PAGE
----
Equine Assisted Therapy

February 14, 2022

Equine Assisted Therapy

Spending time with horses as a counselling intervention

There are many counselling interventions and individual counsellors blend their training and experience with ways of working that they know to be helpful to their clients. Equine Assisted Therapy is an intervention where the counsellor guides their client to understand themselves through interactions with a horse.

Helen Bowler is a Christchurch-based equine assisted therapist. Horses have always been a part of Helen’s way of life, so offering equine assisted therapy to interested clients as part of her practice was a natural step.

Initially trained in EAGALA principles, Helen now takes her own approach to integrating Equine Assisted Therapy with her counselling services.Initial sessions are between Helen and the client, while Helen assesses whether Equine Assisted Therapy would be beneficial for the individual. If appropriate, the client is introduced to the world of horses, before being brought into contact with a horse.

So why horses? As pasture-dwelling herbivores, horses are naturally anxious due to their need to be constantly aware of potential predators.This natural “fight, flight or freeze” instinct paired with a highly developed emotional capacity means horses are highly aware of the here-and-now.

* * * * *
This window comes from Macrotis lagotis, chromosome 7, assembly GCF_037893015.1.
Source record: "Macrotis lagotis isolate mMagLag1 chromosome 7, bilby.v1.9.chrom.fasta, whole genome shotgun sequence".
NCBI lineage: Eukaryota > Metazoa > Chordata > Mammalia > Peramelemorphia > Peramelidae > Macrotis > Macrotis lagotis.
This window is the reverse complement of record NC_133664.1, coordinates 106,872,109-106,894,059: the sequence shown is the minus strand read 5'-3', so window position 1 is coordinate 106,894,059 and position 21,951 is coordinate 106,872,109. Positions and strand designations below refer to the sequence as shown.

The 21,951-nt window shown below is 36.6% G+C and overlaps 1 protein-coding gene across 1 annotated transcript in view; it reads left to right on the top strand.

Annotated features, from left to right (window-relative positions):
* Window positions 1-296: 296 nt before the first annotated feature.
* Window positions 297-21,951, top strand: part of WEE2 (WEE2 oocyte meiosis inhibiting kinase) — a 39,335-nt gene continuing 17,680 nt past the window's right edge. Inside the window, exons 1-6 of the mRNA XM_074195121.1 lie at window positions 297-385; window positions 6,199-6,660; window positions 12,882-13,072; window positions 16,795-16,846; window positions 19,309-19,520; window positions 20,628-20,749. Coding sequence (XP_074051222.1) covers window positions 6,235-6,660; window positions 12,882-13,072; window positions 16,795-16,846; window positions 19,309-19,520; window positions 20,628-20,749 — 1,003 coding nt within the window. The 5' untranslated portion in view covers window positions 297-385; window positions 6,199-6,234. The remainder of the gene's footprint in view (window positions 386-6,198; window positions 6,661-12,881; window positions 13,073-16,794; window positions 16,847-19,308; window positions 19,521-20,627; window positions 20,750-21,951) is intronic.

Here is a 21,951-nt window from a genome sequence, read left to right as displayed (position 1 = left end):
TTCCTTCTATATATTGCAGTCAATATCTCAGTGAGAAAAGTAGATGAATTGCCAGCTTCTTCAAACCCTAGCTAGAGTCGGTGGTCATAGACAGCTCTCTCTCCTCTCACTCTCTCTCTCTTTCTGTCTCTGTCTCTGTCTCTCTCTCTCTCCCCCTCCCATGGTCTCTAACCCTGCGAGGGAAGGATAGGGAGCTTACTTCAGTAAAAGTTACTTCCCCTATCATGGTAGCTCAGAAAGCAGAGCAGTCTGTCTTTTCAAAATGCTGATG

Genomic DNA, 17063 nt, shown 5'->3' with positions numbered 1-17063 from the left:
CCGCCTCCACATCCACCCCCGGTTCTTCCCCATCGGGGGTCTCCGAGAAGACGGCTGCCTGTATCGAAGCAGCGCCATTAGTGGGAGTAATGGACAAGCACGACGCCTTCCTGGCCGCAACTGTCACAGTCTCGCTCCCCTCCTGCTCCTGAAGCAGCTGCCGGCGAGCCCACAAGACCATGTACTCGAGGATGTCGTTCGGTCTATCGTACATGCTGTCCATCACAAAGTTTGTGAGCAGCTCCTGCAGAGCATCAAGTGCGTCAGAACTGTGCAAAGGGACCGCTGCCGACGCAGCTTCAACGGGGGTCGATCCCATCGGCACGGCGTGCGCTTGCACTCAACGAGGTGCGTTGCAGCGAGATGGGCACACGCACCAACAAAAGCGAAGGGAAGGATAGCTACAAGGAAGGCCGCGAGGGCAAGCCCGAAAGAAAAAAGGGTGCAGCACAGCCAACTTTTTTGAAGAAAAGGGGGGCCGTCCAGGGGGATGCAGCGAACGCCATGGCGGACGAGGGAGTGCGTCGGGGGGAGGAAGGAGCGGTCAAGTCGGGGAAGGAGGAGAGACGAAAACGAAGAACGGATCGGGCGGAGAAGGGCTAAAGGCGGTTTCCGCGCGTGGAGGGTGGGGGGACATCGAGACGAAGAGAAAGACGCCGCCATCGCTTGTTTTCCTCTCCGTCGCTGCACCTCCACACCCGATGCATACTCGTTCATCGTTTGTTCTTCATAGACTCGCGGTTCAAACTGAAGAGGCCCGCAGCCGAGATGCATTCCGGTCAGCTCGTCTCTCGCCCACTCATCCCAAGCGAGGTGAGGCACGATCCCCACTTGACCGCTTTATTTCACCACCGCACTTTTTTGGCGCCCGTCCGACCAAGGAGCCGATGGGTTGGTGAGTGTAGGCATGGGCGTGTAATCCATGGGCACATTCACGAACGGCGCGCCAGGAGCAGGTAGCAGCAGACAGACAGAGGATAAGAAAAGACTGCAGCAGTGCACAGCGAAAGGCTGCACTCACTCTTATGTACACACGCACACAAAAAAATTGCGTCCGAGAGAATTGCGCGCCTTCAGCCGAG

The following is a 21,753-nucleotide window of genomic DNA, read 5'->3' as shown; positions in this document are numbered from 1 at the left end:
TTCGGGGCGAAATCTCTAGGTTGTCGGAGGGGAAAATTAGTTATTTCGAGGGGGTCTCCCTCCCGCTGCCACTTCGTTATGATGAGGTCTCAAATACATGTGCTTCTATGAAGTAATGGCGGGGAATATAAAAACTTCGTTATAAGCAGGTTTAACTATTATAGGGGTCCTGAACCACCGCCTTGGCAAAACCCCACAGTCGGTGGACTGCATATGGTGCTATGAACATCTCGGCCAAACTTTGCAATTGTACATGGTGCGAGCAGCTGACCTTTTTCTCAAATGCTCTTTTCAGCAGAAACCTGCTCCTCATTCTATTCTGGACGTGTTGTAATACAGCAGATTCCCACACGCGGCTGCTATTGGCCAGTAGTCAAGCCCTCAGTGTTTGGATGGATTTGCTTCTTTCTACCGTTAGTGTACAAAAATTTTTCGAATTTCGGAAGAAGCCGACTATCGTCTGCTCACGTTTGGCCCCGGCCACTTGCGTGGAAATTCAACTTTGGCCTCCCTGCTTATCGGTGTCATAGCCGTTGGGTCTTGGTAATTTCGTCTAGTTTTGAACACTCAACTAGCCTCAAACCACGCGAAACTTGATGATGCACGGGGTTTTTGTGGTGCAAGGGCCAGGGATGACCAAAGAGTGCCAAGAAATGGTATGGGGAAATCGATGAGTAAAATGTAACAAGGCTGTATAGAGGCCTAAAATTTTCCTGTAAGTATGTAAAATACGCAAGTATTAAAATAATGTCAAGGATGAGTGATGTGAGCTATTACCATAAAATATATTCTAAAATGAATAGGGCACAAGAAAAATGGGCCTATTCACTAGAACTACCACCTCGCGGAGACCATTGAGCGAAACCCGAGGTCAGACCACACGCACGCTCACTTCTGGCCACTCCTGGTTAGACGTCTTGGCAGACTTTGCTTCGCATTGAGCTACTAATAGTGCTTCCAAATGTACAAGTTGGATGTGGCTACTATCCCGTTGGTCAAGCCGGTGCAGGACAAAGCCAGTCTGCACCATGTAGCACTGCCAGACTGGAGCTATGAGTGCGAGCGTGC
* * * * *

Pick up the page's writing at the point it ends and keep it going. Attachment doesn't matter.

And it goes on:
In order to manage these traits, horses form herds. The herd social structure helps maintain the safety, security and harmony of the group.Each horse has a clear role, which in turn is key for their survival. Eating, sleeping, caring for young, and life in general relies on every member of the herd performing their role. Communication is key to the success of the herd, and horses express themselves through physical movements and body language.

There are many benefits to Equine Assisted Therapy. As a medium-term counselling intervention, Equine Assisted Therapy allows clients to experience first-hand the way horses communicate their emotions. This can assist people in noticing and expressing their own difficult emotions, and how this impacts their relationships. Furthermore, understanding the emotional and herd-based nature of a horse can assist clients to recognise and understand their emotional world, manage anxiety and enhance coping.

Helen offers Equine Assisted Therapy in face-to-face sessions so that herclients can experience the way horses express themselves.

Please contact Helen at HelenB@kindredcentre.nz for further information.

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